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batch output during OSD RRS feed

  • Question

  • Hi,

    during OSD I need to see the actual output of a batch file I'm executing after applying the OS image, so I can see if and where it fails

    or if it asks for user interaction. Is there a way to do so?

    Thanks

    Monday, April 29, 2013 3:26 PM

Answers

  • It might be a bit tricky, or not. This is what I think is correct to your situation...

    I think that if the TS is initiated from SCCM using a mandatory advertisement or using the ”run advertise programs” then you might not be able to view it without some serious fiddling. This is due to the TS running in session 0 and you viewing in another session. Here is some information on how to get around this... http://blogs.technet.com/b/cameronk/archive/2010/04/27/creating-a-user-interactive-task-sequence-experience.aspx

    If the TS was initiated using boot media such as USB then you are already in session 0 so from what I can see then it’s possible to interact with the TS without issue....

    In which case you could try using a VB script to starts the batch file...

    set objshell = wscript.createobject("wscript.shell")

    objshell.run "cmd /k C:\Path to my batch file", 1, true

    Using the /k will keep the command window open so the task sequence won’t actually continue passed this point but you can see what's causing the failure.

    It that doesn't work then you could always create a software distribution package to run the batch file out side of a task sequence to see what the issue is. On the environment tab of the program you can have run with administrator rights and "allow users to interact with this program". Place a pause at the end of the batch file so it stays on screen so you can see the errors. Once your happy that the batch file works using software distribution you can add it back into the task sequence and it should work there too.

    Last but not least, for each line on your batch file end it with >> C:\Batch.log

    As already mentioned in this post it will output the results of the execution for that line into C:\Batch.log

    Good luck

     

    Just wanted to update this as there is now a tool that is included on MDT 2012 that allows you to launch things in Session 1 and therefore you will be able to see any dialogs, errors etc which ever way the task sequence is initiated.

    download MDT 2012 SP1 and install it and then find the ServiceUI.exe that's buried in the Programs Files \ MDT directory. You can use this in the task sequence tp launch the batch, eg  this command

    %~dp0\ServiceUI.exe MyBatchfile.cmd




    Tuesday, April 30, 2013 8:11 AM

All replies

  • You can output to log using >> after the command.

    See: http://www.msfn.org/board/topic/21611-how-to-capture-batch-file-output-in-log-file/ for an example.

    Here's a little sample of what the batch could look like that installs a MSI and writes log to %temP%\mylogfile.log:

    echo %DATE% %TIME% info: About to perform some action ... >>%Temp%\MyLogFile.log

    msiexec /i "%~dps0MYMSIINSTALLER.MSI"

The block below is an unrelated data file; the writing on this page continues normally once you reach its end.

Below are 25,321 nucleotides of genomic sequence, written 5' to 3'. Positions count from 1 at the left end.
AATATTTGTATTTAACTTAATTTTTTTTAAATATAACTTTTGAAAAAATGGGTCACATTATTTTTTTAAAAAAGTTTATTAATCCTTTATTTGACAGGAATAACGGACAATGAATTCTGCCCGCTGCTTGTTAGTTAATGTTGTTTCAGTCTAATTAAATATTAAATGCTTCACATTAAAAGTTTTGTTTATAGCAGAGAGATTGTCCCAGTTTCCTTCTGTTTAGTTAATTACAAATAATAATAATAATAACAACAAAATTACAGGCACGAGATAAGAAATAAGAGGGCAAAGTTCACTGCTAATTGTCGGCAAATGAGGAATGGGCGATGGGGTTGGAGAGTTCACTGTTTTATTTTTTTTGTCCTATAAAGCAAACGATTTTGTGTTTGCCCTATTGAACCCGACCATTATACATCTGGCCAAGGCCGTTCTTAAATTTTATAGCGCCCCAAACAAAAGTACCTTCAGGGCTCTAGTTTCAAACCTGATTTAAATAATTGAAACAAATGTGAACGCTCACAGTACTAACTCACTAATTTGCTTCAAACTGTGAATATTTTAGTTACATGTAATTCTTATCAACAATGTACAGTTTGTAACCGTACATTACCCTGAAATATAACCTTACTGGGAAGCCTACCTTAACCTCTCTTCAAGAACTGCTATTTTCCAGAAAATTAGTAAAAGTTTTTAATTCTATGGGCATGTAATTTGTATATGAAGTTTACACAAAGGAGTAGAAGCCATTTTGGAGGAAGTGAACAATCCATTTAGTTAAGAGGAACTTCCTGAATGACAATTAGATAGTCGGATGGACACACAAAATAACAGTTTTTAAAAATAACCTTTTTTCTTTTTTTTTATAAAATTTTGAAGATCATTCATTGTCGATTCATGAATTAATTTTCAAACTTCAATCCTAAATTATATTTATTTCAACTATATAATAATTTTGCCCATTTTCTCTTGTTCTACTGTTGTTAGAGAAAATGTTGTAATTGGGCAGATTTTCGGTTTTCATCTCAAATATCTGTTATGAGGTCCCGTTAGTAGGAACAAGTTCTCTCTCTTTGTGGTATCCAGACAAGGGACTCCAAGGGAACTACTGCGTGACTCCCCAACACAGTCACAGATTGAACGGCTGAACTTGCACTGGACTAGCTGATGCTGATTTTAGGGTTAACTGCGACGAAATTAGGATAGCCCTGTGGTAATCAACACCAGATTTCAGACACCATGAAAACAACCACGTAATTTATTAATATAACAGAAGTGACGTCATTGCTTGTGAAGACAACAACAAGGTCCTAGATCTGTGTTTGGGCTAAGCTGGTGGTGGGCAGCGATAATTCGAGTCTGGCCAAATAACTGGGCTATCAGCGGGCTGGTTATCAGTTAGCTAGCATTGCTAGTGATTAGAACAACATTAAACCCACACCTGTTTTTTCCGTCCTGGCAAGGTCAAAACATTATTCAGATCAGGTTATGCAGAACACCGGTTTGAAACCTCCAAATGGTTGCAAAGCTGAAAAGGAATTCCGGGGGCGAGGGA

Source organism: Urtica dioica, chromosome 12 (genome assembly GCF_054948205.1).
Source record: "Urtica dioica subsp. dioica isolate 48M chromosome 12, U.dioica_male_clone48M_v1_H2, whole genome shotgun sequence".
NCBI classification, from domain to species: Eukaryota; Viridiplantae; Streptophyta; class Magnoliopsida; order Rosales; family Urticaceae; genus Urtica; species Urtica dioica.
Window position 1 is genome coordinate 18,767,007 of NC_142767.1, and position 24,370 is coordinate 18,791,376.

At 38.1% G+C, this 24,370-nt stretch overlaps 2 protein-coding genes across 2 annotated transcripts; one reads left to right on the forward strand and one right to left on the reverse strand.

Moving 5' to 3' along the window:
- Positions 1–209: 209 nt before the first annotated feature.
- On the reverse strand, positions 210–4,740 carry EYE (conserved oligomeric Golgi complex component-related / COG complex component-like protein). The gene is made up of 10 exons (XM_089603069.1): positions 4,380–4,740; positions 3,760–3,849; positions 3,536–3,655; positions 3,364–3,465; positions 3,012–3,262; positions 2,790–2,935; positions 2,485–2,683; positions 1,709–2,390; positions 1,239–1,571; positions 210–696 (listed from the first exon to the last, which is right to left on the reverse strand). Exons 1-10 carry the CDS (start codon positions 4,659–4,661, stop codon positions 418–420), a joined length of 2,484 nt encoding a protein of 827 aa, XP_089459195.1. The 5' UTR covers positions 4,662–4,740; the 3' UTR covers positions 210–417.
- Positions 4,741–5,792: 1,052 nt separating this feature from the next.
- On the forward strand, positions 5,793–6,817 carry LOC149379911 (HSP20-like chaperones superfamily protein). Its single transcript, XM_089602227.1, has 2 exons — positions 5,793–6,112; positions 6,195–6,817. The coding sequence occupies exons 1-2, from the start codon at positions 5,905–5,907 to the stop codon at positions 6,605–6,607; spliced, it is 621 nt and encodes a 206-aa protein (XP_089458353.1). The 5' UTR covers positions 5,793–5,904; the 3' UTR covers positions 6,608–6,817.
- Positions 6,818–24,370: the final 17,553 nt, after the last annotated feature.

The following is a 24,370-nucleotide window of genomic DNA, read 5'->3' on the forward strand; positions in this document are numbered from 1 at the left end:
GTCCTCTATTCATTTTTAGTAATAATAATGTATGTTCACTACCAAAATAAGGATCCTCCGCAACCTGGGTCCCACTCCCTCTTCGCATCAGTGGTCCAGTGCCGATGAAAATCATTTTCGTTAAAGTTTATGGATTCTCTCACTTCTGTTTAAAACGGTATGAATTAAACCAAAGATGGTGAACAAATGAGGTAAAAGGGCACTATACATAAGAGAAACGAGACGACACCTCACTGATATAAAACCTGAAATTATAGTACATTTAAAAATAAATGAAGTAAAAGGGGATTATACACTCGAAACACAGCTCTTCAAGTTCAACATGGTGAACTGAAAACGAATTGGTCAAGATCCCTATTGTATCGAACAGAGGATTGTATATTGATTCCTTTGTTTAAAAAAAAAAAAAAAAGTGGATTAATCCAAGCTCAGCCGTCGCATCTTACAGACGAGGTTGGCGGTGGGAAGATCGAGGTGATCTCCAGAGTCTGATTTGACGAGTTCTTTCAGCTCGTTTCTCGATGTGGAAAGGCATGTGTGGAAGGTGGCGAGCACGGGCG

echo %DATE% %TIME% info: Action complete error code is %ErrorLevel% >>%Temp%\MyLogFile.log


    Justin Chalfant | Blog: setupconfigmgr.com | SCUP Catalog: patchmypc.net/scup | Please mark as helpful/answer if this resolved your issue

    Monday, April 29, 2013 3:57 PM
  • HI Justin,

    sorry I didn't explain very well what I want, I need to see the cmd window of my running batch so I can interact with it if needed.

    Thank you

    Tuesday, April 30, 2013 6:39 AM
  • It might be a bit tricky, or not. This is what I think is correct to your situation...

    I think that if the TS is initiated from SCCM using a mandatory advertisement or using the ”run advertise programs” then you might not be able to view it without some serious fiddling. This is due to the TS running in session 0 and you viewing in another session. Here is some information on how to get around this... http://blogs.technet.com/b/cameronk/archive/2010/04/27/creating-a-user-interactive-task-sequence-experience.aspx

    If the TS was initiated using boot media such as USB then you are already in session 0 so from what I can see then it’s possible to interact with the TS without issue....

    In which case you could try using a VB script to starts the batch file...

    set objshell = wscript.createobject("wscript.shell")

    objshell.run "cmd /k C:\Path to my batch file", 1, true

    Using the /k will keep the command window open so the task sequence won’t actually continue passed this point but you can see what's causing the failure.

    It that doesn't work then you could always create a software distribution package to run the batch file out side of a task sequence to see what the issue is. On the environment tab of the program you can have run with administrator rights and "allow users to interact with this program". Place a pause at the end of the batch file so it stays on screen so you can see the errors. Once your happy that the batch file works using software distribution you can add it back into the task sequence and it should work there too.

    Last but not least, for each line on your batch file end it with >> C:\Batch.log

    As already mentioned in this post it will output the results of the execution for that line into C:\Batch.log

    Good luck

     

    Just wanted to update this as there is now a tool that is included on MDT 2012 that allows you to launch things in Session 1 and therefore you will be able to see any dialogs, errors etc which ever way the task sequence is initiated.

    download MDT 2012 SP1 and install it and then find the ServiceUI.exe that's buried in the Programs Files \ MDT directory. You can use this in the task sequence tp launch the batch, eg  this command

    %~dp0\ServiceUI.exe MyBatchfile.cmd




    Tuesday, April 30, 2013 8:11 AM